A Hindu joint family comprises all persons lineally descended through males from a common ancestor including their wives and unmarried daughters. Whereas a Hindu Mitakshara Coparcenary is a body narrower than a Hindu joint family and consists only of males of upto 4 generations who acquire an interest in the Coparcenary property or the joint family property by birth with a unity of possession. The person having interest in the coparcenary property is known as a coparcener.
Coparcenary property consists of the ancestral property and not the separate property of a coparcener. Ancestral property is the property inherited by a Hindu from his father, father’s father or father’s, father’s father whereas the property inherited from any other relation or the self-acquired property of the person is his separate property.
The two main schools of Hindu law are Mitakshara school and Dayabhag school. The Mitakshara law is applied in whole of India except the states of Bengal and Assam where the Dayabhag system is followed.
The Mitakshara Coparcenary recognizes 2 modes of devolution of property which are survivorship and succession. The principle of survivorship applies to joint family coparcenary property whereas succession applies only to separate property. Females are absolutely excluded from the Mitakshara coparcenary.
On the other hand, Dayabhag recognizes only succession as the mode of devolution. Here no member of the family has a right by birth and every member holds his property as a tenant in common and on his death the property passes on to his heirs.
Now while bringing in the Hindu Succession Act, 1956 the legislature had the option to assimilate Dayabhag and Mitakshara law in the sense that in Mitakshara also no member has a right by birth and on the death of the member the property passes to his heirs. This method would have given equable treatment to the nearest female heirs of a coparcener. But the legislature chose to retain the Mitakshara Coparcenary and to confer on the daughters and the other female members mentioned in class I of the schedule (widow, mother, daughter of a pre-deceased son, daughter of a pre-deceased daughter, widow of a pre-deceased son, daughter of a pre-deceased son of a pre-deceased son, widow of a pre-deceased son of a pre-deceased son), the right to share the undivided interest of the deceased coparcener through intestate succession. This disentitled the female members from the right of joint ownership of the ancestral property thus keeping them out of the Coparcenary which led to inequality against them.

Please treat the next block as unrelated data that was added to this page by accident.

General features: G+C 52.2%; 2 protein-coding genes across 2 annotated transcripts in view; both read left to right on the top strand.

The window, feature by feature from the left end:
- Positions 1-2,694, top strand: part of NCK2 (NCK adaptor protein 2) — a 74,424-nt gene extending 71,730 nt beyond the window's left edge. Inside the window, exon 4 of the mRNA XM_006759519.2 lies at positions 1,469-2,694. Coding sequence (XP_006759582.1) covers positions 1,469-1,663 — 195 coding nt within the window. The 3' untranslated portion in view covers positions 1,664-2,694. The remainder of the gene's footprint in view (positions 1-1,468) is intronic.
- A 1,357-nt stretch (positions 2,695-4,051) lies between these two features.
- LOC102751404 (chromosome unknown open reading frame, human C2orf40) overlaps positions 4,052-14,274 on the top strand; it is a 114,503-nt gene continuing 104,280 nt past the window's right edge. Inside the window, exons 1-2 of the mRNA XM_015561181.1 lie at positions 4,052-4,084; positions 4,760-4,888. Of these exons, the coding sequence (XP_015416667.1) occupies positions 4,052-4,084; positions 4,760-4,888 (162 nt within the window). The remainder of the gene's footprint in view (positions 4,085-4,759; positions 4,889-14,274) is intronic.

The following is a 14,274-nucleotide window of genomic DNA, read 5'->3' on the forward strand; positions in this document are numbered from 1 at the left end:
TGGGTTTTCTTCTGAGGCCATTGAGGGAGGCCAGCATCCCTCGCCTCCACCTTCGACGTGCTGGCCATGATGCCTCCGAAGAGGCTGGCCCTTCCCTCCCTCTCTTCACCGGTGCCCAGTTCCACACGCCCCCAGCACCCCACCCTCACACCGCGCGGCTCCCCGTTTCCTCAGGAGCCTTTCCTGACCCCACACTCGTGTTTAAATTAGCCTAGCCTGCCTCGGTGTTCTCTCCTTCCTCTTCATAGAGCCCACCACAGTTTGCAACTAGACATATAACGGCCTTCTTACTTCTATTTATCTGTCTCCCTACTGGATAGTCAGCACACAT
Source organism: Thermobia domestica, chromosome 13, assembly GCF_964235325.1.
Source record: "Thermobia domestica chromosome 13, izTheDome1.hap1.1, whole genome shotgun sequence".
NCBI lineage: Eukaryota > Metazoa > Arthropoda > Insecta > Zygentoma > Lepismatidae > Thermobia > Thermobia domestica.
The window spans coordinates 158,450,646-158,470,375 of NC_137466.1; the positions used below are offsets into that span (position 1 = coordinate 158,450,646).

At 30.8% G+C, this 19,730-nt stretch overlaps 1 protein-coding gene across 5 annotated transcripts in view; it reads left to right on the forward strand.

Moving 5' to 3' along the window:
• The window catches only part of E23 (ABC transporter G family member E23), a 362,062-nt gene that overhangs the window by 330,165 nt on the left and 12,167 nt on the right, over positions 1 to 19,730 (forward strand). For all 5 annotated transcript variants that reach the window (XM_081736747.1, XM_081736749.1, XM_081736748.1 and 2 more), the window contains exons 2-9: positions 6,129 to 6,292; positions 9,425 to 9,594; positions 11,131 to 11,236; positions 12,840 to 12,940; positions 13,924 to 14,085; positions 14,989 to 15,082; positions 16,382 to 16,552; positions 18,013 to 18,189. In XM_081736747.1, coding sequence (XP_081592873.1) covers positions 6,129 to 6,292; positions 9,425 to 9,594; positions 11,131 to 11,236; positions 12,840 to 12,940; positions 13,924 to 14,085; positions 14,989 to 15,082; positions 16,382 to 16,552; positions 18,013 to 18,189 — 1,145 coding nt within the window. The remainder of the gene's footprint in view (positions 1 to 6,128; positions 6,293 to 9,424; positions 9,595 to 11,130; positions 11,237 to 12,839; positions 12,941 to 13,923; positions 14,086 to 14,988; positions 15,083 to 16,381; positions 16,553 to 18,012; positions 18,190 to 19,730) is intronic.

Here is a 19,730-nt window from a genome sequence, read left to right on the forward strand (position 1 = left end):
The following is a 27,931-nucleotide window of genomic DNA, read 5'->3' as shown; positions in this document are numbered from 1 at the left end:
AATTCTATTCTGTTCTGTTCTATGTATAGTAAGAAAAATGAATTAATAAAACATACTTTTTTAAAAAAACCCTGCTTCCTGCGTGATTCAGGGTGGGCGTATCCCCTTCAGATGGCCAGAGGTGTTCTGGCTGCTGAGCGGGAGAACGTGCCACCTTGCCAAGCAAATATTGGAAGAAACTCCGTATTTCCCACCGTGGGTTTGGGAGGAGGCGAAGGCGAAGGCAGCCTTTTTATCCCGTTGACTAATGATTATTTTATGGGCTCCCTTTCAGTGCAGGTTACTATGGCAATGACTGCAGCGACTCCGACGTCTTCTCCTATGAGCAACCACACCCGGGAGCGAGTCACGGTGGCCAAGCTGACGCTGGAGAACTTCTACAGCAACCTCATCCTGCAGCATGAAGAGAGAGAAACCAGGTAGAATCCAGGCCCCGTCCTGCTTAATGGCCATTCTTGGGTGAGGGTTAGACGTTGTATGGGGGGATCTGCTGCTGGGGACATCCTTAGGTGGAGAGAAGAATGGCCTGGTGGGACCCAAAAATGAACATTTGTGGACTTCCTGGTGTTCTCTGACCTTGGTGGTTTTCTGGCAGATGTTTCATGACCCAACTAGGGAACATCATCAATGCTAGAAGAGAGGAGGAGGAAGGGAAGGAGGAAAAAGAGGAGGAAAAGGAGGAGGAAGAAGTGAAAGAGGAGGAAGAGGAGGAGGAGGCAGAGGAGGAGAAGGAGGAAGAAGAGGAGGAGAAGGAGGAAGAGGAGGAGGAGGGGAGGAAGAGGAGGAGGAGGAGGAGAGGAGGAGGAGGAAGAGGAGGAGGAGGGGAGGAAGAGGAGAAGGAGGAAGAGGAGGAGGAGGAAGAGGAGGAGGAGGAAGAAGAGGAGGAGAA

To remove this inequality many states came up with amendments. States of Andhra Pradesh, Tamil Nadu, Maharashtra and Karnataka inserted provisions wherein the daughter was made a coparcener by birth in the joint family property in her own right in the same manner as the son. This scheme was followed by the central legislature which passed the Hindu Succession Amendment Act, (2005). This act made the daughter a coparcener by birth. It also omitted Section 23 of Act which dis entitled a female heir to ask for partition in respect of a dwelling house, wholly occupied by a joint family, until the male heirs choose to divide their respective shares therein. Thus this amendment removed the discrimination against females.
Hindu Succession Amendment Act, (2005) and females as coparceners
The most significant amendment made by the Hindu Succession Amendment Act, (2005) was to make the daughter a coparcener by birth in her own right. The term Mitakshara Coparcener now includes daughters in it. A daughter now has the same rights in the Coparcenary property as that of a son and is subject to the same liabilities as that of a son in respect of the said Coparcenary property. For example if the coparcenary property is subject to some debts then on partition the female as a coparcener would also be liable to pay the debts over her share of the property and thus is subject to the same sets of liabilities as that of a son in respect of the said property. Also any property which a daughter obtains under the amended section will be held by her with the incidents of Coparcenary property and she can dispose it off by the testamentary disposition. This act also abolishes survivorship and the only modes of devolution now followed are testamentary or intestate succession. Further in case of notional partition the daughter is allotted the same share as is allotted to a son. This act also removes the obligation of a son, grandson or great grandson to pay the debts of his father, grandfather or great grandfather solely on the ground of his pious obligation thus bringing equality amongst sons and daughters.
The Hindu Succession Act, 2005 applies to all daughters including those who are married, but this act does not apply to daughters married before the commencement of the Hindu Succession Amendment Act, 2005. Moreover, the provisions of the amendment act do not apply in case where the partition of the joint Hindu family has already been effected before 20th December 2004.
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